Last month, I wrote about how Yoga practice can help us communicate more effectively. This month, we’ll get more specific and take a look at the fifth chakra. The chakras exist as dynamic energy centers in the body. The fifth chakra, located in the throat, is associated with hearing and speaking the truth. Let’s turn our attention to this area of the body, which, chakra-wise, includes the neck, shoulders, mouth and jaw. The neck itself connects the mind and the body, and, let’s face it, it’s a rather small tunnel for such and important connection. Things can get stuck if there are imbalances in this chakra—and we all recognize the symptoms: sore throat, tight jaw, stiff neck and shoulders, lump in the throat, tension in the voice, grinding of the teeth. A lot of stress gets lodged in the area when communication is not flowing smoothly between the mind and the body, or between ourselves and others.
Think about how you feel when you get angry, or have a confrontation, or are in conflict. How do you feel when you are not able to express your true feelings? And how do you listen to others? Do you listen openly, without expectation or judgment, or are you formulating your response or rebuttal even as the other person speaks. How about when your body is “speaking”? Do you pay attention to a sensation that may require your attention, or do you ignore signs and just press on?
The essence of the fifth chakra is to find resonance and harmony. We can do this by speaking honestly and listening without judgment, first to ourselves. Then we can be confident that we are engaging with others in authentic communication.
Our practice first helps us to tune in to what is going on internally. Once we slow down, breathe and begin to listen, we can begin to notice. It is this attention that can begin to open up communication between the mind and the body. Further, in our practice, we can physically address these tight areas through pranayama (breath work), asana (postures), and mantra. When we breathe, breath moves through the throat on the way out and the way in. In our asana practice we can stretch, open and strengthen all of the areas associated with the fifth chakra. Mantra is also a wonderful tool, in fact, the word “mantra” translates to “tool of the mind”. The vibration of the mantra can “wake up” communication between the mind and the body.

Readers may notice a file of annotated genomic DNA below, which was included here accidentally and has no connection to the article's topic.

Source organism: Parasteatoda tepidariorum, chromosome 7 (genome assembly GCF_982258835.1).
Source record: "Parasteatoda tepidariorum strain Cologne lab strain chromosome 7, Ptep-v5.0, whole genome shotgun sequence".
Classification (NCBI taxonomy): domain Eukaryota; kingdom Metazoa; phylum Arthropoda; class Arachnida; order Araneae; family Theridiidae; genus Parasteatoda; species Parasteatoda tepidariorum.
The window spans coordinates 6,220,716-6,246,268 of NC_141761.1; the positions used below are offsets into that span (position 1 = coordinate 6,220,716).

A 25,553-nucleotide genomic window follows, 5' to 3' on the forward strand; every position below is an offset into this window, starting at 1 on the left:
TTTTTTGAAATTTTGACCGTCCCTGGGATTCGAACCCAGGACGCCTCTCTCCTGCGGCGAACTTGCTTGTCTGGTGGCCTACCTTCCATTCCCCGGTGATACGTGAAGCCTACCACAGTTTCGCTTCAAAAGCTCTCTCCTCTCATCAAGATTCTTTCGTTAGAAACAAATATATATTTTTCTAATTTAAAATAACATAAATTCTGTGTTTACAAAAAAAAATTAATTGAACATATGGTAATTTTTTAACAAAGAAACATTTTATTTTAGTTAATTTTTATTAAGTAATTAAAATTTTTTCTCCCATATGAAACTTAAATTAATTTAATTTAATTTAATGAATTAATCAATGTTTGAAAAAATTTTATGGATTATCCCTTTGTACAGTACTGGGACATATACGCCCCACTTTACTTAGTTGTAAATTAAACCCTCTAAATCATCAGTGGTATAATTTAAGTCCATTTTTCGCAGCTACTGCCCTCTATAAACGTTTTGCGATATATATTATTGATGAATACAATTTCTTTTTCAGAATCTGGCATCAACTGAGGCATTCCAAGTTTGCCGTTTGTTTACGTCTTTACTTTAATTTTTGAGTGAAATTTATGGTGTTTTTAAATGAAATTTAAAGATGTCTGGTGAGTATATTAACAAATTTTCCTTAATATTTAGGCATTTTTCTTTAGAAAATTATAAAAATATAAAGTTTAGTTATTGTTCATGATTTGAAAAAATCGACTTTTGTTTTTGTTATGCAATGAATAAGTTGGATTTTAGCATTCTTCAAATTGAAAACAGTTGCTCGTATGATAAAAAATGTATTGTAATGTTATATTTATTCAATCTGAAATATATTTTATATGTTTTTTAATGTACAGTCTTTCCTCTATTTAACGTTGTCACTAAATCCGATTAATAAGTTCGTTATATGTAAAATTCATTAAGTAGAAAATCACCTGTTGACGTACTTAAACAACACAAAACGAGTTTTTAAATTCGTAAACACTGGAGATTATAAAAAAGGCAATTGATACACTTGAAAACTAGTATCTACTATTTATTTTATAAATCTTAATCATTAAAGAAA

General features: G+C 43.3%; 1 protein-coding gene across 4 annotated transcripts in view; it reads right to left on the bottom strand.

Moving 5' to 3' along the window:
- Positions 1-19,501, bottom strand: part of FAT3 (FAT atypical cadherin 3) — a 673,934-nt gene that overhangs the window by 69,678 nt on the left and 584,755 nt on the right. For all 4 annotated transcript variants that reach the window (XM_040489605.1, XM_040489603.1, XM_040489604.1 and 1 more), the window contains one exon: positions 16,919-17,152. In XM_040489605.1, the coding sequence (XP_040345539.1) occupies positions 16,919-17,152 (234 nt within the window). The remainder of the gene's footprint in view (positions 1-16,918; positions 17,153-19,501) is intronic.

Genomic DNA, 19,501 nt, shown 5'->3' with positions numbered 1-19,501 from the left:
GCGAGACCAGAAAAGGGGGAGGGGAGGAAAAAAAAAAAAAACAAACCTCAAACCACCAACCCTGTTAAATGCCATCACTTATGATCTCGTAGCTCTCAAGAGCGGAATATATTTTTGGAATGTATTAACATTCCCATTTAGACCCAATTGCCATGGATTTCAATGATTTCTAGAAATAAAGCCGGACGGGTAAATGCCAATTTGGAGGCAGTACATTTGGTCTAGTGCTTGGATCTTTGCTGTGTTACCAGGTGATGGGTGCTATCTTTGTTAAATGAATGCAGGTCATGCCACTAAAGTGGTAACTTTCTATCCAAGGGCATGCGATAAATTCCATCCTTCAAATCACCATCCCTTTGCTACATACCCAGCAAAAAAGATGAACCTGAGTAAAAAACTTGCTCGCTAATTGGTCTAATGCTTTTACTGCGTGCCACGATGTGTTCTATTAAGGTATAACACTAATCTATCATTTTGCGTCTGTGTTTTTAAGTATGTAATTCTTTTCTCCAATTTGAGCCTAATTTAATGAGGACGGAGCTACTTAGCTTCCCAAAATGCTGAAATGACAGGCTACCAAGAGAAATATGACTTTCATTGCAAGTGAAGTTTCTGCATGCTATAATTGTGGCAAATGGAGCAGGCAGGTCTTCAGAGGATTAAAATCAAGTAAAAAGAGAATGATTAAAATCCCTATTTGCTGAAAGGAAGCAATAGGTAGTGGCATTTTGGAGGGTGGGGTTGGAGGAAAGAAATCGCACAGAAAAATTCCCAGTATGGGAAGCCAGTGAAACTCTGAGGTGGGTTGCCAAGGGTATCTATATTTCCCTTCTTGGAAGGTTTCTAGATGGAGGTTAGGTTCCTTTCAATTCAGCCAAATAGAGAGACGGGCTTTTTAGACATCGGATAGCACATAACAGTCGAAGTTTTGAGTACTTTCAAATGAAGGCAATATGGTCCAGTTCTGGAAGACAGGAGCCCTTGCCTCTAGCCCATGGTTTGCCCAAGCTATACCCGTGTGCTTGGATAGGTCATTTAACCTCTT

To bring the attention to the breath with mantra, you can try the “So Hum” mantra. The yogic mantra "so hum" reflects the sound of the breath and also carries a contemplative meaning: "I am that" (so = "I am" and hum = "that"). Here, "that" refers to all of creation, the one breathing us all. Just find a place where you can sit quietly and begin to follow the breath, in and out. Once you have a sense of the breath flowing, silently say “so” on the inhale and “hum” on the exhale. You will notice the sounds you are saying reflect the sounds of the breath itself.
Working with the mantra is a beautiful way to begin to tune in to yourself. And, as always, really tune in and listen to your body, mind, energy, and emotions in your practice. Once you become more comfortable listening to yourself, communicating with others may come more naturally … but more on that next month.
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Lisa Feder is a Yoga Instructor, Personal Trainer and Corporate Wellness Consultant. Read more